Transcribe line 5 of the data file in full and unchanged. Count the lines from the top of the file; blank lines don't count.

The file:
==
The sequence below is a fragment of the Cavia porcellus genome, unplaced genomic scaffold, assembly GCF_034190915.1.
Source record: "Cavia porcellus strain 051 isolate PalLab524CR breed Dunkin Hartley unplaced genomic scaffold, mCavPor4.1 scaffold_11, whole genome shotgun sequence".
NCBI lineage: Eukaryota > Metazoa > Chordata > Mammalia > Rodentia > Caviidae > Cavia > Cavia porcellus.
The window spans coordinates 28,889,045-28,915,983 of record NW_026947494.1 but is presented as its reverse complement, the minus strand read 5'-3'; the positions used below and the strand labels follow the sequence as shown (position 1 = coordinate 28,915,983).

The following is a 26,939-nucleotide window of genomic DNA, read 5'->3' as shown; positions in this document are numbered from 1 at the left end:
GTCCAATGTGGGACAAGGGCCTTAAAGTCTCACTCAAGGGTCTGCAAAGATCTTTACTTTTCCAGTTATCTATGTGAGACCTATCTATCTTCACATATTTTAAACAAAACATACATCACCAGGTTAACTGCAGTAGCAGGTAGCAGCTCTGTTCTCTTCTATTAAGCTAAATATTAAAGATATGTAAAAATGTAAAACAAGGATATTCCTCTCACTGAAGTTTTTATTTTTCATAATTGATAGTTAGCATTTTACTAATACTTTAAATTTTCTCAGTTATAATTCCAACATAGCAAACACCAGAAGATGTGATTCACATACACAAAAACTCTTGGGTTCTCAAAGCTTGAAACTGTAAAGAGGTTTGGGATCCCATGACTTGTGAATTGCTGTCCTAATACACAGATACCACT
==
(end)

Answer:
The following is a 26,939-nucleotide window of genomic DNA, read 5'->3' as shown; positions in this document are numbered from 1 at the left end: